Interviewed on 1 June 2021
Retired Superintendent Michael McKenna was recorded on 1st June 2021 for the RGSMA Oral History Project. As part of that interview, Michael recalled his personal memories of the Dublin bombings of May 1974, during which he was on duty in the city when the bombs detonated. His testimony brings you to the very moment of the explosion and the devastating impact. In this piece of audio, Michael reflects on his personal connections to some of the victims.
JOHN O’BRIEN (INTERVIEWER): Michael, if I may interrupt, you would have known some of the people who had businesses on the street and some of the restaurant owners from your familiarity with the streets?
MICHAEL McKENNA: Yeah, I would have known people more to see than to talk to but most people knew who I was and I knew who they were and where their businesses were. As I say there was a [short break in recording] and his two young sons were seriously injured in the Parnell Street bombing and I met one of the sons after at the inquest many years later and he was able to tell me, he said: ‘My uncle nearly knocked you down, he drove like a lunatic with myself and me brother’ they were both badly injured ‘to the Jervis Street Hospital’ and he ‘he nearly knocked you down.’ I did remember a red van flying by me, all right, but I knew it hadn’t come that close to me but the chap thought it had. They were taken off to hospital. They recovered but they were still suffering from injuries many, many years later.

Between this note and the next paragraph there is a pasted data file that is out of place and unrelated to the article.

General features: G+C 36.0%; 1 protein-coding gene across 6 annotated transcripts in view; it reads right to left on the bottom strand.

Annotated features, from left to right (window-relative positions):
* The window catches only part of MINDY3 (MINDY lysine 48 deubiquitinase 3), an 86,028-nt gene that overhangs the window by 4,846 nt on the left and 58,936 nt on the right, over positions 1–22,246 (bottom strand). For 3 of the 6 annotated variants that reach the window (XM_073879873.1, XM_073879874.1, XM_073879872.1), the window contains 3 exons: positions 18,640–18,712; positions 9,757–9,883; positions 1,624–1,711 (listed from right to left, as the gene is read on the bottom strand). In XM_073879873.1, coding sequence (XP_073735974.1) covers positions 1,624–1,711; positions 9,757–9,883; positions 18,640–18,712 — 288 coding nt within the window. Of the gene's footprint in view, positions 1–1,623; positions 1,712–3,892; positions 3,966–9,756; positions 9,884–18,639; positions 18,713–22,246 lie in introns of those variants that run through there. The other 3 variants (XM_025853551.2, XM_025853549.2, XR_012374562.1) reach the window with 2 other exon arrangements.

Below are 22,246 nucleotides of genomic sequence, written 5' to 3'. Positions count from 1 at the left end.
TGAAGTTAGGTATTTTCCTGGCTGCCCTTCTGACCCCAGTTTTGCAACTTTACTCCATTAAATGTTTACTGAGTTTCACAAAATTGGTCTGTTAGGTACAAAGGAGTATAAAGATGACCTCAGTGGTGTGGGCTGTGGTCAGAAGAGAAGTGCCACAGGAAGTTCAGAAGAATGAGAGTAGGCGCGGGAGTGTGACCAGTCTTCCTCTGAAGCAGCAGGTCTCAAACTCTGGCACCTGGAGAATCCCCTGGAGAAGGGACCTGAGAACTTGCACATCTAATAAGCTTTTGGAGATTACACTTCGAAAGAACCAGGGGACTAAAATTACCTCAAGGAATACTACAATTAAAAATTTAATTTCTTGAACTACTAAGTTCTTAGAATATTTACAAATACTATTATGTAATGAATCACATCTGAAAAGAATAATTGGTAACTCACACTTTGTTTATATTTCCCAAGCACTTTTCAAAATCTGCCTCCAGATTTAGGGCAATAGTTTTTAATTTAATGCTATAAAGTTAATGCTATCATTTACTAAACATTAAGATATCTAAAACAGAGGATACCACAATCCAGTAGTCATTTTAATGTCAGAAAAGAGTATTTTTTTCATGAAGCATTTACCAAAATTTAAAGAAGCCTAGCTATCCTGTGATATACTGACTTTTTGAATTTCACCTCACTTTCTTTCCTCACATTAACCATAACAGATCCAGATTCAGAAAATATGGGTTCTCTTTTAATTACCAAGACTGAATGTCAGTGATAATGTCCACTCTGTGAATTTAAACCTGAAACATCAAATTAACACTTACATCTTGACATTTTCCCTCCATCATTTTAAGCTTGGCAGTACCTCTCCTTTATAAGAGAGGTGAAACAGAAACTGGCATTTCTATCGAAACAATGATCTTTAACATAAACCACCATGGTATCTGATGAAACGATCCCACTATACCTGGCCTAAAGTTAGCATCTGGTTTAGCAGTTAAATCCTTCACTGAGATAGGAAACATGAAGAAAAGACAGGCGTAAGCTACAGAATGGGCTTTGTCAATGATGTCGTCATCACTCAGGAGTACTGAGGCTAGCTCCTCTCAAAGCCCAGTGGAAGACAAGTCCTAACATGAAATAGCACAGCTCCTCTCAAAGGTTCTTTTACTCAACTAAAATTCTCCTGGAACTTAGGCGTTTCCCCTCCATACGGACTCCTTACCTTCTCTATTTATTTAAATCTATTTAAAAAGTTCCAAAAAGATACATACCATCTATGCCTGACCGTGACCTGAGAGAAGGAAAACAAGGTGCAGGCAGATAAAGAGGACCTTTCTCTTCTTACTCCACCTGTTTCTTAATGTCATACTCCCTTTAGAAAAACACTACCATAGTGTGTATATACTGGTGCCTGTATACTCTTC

MR. O’BRIEN: You knew some Italian families there as well I think, Michael?
MR. McKENNA: The Italian chap was Antonio Magliocco and he was hit with debris from the bomb and he fell to the ground and his family, or parents, I think his brother might have owned the Venetian Cafe. Yeah. He died in the thing as well. I would say he was still alive for a short time. He was a native of a place in Italy and he was killed more or less instantly, I would say, he was with his brother in the restaurant, his wife and family moved back to Italy years after his death but his brother and sisters remained in Ireland. It was an horrific event. I never experienced anything ever like it since and I wouldn’t ever like to see it again. I know on occasions when I hear of bombs exploding anywhere in the world or even here in Ireland when they were exploding in Ireland I could still remember, I could still see the Parnell Street bomb explode. I think there were over ten people killed in Parnell Street and many were injured. Then of course there was a lot of people killed and injured in Talbot Street and South Leinster Street and in Monaghan. The loss to the families was terrible because people went out that day to do shopping, or whatever they were going to do, going about their business and suddenly 33 people never came home, and that was horrific for the families of those people.